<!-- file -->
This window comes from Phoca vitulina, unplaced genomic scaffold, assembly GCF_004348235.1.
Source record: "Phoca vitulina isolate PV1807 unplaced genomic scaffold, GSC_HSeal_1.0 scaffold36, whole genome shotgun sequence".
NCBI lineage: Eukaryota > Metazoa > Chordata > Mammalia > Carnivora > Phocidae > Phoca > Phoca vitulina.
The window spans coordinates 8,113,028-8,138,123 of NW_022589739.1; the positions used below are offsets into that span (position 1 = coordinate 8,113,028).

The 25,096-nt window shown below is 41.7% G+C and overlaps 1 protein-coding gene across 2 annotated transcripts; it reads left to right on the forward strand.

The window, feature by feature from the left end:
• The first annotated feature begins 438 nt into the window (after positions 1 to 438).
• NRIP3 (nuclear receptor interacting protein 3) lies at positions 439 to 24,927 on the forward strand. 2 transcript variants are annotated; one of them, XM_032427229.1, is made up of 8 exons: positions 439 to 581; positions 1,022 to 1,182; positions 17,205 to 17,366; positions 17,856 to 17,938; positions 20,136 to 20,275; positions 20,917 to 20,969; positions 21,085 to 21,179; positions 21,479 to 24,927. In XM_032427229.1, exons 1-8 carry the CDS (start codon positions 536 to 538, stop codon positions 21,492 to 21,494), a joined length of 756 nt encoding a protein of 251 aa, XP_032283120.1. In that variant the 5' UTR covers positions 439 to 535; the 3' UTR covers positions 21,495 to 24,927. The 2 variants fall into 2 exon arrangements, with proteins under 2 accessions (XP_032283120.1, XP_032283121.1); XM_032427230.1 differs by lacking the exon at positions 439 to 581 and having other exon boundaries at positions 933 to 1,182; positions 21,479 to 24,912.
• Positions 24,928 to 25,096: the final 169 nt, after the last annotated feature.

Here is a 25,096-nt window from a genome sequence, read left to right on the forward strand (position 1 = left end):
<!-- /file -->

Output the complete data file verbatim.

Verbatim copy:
This window comes from Phoca vitulina, unplaced genomic scaffold, assembly GCF_004348235.1.
Source record: "Phoca vitulina isolate PV1807 unplaced genomic scaffold, GSC_HSeal_1.0 scaffold36, whole genome shotgun sequence".
NCBI lineage: Eukaryota > Metazoa > Chordata > Mammalia > Carnivora > Phocidae > Phoca > Phoca vitulina.
The window spans coordinates 8,113,028-8,138,123 of NW_022589739.1; the positions used below are offsets into that span (position 1 = coordinate 8,113,028).

The 25,096-nt window shown below is 41.7% G+C and overlaps 1 protein-coding gene across 2 annotated transcripts; it reads left to right on the forward strand.

The window, feature by feature from the left end:
• The first annotated feature begins 438 nt into the window (after positions 1 to 438).
• NRIP3 (nuclear receptor interacting protein 3) lies at positions 439 to 24,927 on the forward strand. 2 transcript variants are annotated; one of them, XM_032427229.1, is made up of 8 exons: positions 439 to 581; positions 1,022 to 1,182; positions 17,205 to 17,366; positions 17,856 to 17,938; positions 20,136 to 20,275; positions 20,917 to 20,969; positions 21,085 to 21,179; positions 21,479 to 24,927. In XM_032427229.1, exons 1-8 carry the CDS (start codon positions 536 to 538, stop codon positions 21,492 to 21,494), a joined length of 756 nt encoding a protein of 251 aa, XP_032283120.1. In that variant the 5' UTR covers positions 439 to 535; the 3' UTR covers positions 21,495 to 24,927. The 2 variants fall into 2 exon arrangements, with proteins under 2 accessions (XP_032283120.1, XP_032283121.1); XM_032427230.1 differs by lacking the exon at positions 439 to 581 and having other exon boundaries at positions 933 to 1,182; positions 21,479 to 24,912.
• Positions 24,928 to 25,096: the final 169 nt, after the last annotated feature.

Here is a 25,096-nt window from a genome sequence, read left to right on the forward strand (position 1 = left end):